The incident received national attention on TV’s “20/20” and “Prime Time Live,” and his legend grew. However, in 2000, he died at age 50, when his car veered off the Marina Freeway, went down an embankment and hit a tree.

He called himself the “Aquatics Peter Pan,” his sister said.

A plaque placed by Wolfson’s friends in front of the lifeguard station at Marine Avenue in Hermosa Beach reads, “Married to the Sea. A true Waterman. AAAHHOOOOOOOOOOOOOO!!”

Hyler begins to heal


Talent Manager and producer Joan Hyler is on the slow road to recovery. After a devastating accident that nearly killed her last Friday Aug. 15, Hyler has undergone multiple surgeries to assess and repair damage to her organs, arms and legs. After being struck by a car on the Pacific Coast Highway, Hyler sustained severe injuries, which reportedly included a collapsed lung, internal bleeding and broken legs. There was initial concern that Hyler might not survive the weekend.

But doctors became optimistic on Tuesday, after a CAT scan revealed that brain swelling was minimal. When Hyler responded positively to a reduction in her sedation level, it was determined she could undergo surgeries to repair her legs.

Following a successful surgery last Friday morning, doctors are increasingly optimistic that Hyler is responding well to treatment.

Yesterday morning, Hyler underwent a six-hour surgery during which doctors attempted to repair a badly broken right leg by inserting a pin in her tibia bone. During that same surgery, they also inserted a screw in her left ankle. Doctors had planned to repair damage to her right upper-arm, but decided to delay further procedures and allow Hyler to rest. Hyler has since been taken off of sedation, but continues to receive a morphine drip for pain.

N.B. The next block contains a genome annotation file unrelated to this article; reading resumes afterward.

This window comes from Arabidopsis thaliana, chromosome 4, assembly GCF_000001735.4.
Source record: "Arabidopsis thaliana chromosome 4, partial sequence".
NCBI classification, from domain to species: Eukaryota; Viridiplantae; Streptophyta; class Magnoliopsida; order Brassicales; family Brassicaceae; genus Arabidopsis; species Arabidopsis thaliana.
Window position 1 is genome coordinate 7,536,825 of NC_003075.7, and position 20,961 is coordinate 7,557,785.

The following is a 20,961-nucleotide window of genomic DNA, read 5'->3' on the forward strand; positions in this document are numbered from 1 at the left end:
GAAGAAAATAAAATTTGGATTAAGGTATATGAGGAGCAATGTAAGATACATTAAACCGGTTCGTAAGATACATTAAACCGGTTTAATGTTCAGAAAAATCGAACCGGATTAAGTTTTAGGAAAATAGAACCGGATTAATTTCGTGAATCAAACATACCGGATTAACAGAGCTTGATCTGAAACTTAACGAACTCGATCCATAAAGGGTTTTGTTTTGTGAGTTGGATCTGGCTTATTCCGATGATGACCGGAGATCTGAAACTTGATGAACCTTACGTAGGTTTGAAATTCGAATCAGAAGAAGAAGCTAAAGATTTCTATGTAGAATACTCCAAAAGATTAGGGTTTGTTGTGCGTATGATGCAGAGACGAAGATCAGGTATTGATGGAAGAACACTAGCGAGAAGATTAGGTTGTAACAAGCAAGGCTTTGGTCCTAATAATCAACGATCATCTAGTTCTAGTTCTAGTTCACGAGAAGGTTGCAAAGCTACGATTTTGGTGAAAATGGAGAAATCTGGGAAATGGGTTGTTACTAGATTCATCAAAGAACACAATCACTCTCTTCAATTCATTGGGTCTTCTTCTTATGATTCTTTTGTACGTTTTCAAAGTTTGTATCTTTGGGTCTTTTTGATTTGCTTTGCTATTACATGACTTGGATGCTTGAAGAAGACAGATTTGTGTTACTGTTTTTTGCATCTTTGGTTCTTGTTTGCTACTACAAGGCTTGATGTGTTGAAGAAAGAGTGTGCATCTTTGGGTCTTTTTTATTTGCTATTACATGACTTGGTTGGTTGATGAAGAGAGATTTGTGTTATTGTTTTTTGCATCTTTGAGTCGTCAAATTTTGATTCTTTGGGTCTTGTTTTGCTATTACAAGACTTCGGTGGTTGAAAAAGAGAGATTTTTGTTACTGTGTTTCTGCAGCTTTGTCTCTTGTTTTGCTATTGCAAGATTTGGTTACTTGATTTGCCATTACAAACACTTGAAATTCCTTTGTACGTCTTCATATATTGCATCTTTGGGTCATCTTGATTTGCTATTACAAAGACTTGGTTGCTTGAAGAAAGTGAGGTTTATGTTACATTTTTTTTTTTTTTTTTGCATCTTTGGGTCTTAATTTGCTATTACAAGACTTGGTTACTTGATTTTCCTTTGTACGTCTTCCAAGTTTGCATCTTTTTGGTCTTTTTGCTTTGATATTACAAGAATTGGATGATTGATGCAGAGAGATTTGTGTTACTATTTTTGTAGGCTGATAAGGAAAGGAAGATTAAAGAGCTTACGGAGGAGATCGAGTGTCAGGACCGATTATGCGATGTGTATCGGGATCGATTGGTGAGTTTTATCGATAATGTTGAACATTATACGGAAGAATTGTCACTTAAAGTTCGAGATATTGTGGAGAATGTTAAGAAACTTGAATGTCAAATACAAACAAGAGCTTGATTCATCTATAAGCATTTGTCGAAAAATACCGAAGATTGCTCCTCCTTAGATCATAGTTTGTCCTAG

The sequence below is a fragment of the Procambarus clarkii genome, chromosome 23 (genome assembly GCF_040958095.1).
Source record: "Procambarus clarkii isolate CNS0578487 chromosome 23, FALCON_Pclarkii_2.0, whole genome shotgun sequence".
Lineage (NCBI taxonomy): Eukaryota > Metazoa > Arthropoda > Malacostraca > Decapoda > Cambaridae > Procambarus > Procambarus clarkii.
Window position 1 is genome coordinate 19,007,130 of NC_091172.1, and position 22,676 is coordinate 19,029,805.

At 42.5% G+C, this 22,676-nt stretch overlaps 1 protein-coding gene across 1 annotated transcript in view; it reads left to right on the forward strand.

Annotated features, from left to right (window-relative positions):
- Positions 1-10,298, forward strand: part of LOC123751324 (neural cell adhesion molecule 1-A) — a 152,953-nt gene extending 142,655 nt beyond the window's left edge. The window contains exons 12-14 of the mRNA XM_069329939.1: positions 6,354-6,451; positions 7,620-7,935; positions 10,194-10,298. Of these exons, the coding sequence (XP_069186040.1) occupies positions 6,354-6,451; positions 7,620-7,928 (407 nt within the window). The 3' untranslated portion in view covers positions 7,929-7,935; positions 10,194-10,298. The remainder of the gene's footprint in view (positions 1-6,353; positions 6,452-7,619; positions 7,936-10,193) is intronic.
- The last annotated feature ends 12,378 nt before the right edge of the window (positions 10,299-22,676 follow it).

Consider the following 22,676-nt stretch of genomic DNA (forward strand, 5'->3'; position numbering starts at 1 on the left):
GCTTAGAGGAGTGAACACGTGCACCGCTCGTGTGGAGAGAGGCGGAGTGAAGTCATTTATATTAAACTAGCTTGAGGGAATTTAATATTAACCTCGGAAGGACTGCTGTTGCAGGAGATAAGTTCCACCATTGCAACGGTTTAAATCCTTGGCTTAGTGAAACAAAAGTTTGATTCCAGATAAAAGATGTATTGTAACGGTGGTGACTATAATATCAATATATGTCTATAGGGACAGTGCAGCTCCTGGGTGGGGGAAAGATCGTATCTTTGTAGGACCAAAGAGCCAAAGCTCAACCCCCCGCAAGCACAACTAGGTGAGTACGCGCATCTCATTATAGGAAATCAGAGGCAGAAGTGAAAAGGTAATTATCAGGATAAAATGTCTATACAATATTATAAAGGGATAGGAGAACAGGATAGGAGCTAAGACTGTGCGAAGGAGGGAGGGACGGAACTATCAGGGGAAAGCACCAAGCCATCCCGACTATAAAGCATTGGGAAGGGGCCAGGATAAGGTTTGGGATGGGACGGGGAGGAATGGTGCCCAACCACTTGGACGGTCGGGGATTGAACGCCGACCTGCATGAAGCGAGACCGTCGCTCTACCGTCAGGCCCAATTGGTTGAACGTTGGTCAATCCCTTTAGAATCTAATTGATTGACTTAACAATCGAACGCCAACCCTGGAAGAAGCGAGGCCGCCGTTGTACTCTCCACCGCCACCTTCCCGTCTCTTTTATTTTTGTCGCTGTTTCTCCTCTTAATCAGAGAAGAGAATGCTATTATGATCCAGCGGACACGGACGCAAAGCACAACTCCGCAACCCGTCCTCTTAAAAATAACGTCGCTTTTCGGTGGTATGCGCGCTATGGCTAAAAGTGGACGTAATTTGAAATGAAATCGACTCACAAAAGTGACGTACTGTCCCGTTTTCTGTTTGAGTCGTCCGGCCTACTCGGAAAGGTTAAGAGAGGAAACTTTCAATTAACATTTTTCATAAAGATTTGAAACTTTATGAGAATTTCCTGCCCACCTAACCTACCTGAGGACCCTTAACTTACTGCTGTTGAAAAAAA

Her progress will be closely monitored throughout the weekend.

Hyler is a prominent player in both Hollywood and the Jewish community. A former vice president of William Morris Agency, she once represented clients Bob Dylan, Madonna and Andy Warhol. Today, Hyler is a prominent talent manager and producer, representing A-list actors, including Oscar-winner Diane Lane.

Hyler has also exhibited a steadfast commitment to the Jewish community and its causes. As president of Women in Film, Hyler created the Morning Star Commission, an organization founded by Hadassah to promote more diverse portrayals of women in media and entertainment. She also co-created the Jewish Image Awards, which celebrates outstanding portrayals of Jewish heritage in film and television.

After it was reported that Hyler went through 40 units of blood last weekend following her accident, friends and colleagues in both the Entertainment and Jewish communities began organizing blood drives on her behalf. Endeavor Talent Agency held an in-house blood drive last Wednesday, where 82 people contributed 61 units of blood. IKAR, a spiritual community in which Hyler is involved, is also encouraging people to donate blood tomorrow, Aug. 24 (see details below).

The latest report on UCLA’s carepages:

Last Friday night was the lowest of all low points. Since that point we have measured time in 12 hour and 24 hour increments. This is going to be a long difficult struggle. Still, at this point, one week later, we have made only progress, with no emergencies and no setbacks.

Joan rested comfortably during the night. She tolerated the surgery well. The swelling in her face has greatly decreased. At various times she has appeared to recognize familiar voices and has started to fleetingly open her eyes in response. They had suspended feeding her [intravenously] while she was waiting for the surgery; that feeding is now resumed.

The third part of yesterday’s surgery—the part that was not completed—the insertion of a plate and screws to repair the humerus—is now scheduled for this coming Friday.

The action for today is for Joan to undergo an MRI and a C-T scan. The ICU is prepping her for these even as this is being written. Joan had been in a support collar from the beginning and they are now thinking of removing it, hence the MRI, to see if they can proceed. Relative to the C-T scan, Joan had suffered a substantial impact to the head, and while there was no fracture, there had been an internal bleed. The C-T scan will give us an up to date picture of where we are on this front.

 

IKAR blood drive:

Sunday August 24

9 a.m.-Noon

Children’s Hospital

4650 Sunset Blvd., Los Angeles

Donate anytime:

UCLA Medical Center

757 Westwood Plaza, Los Angeles

(310) 825-9111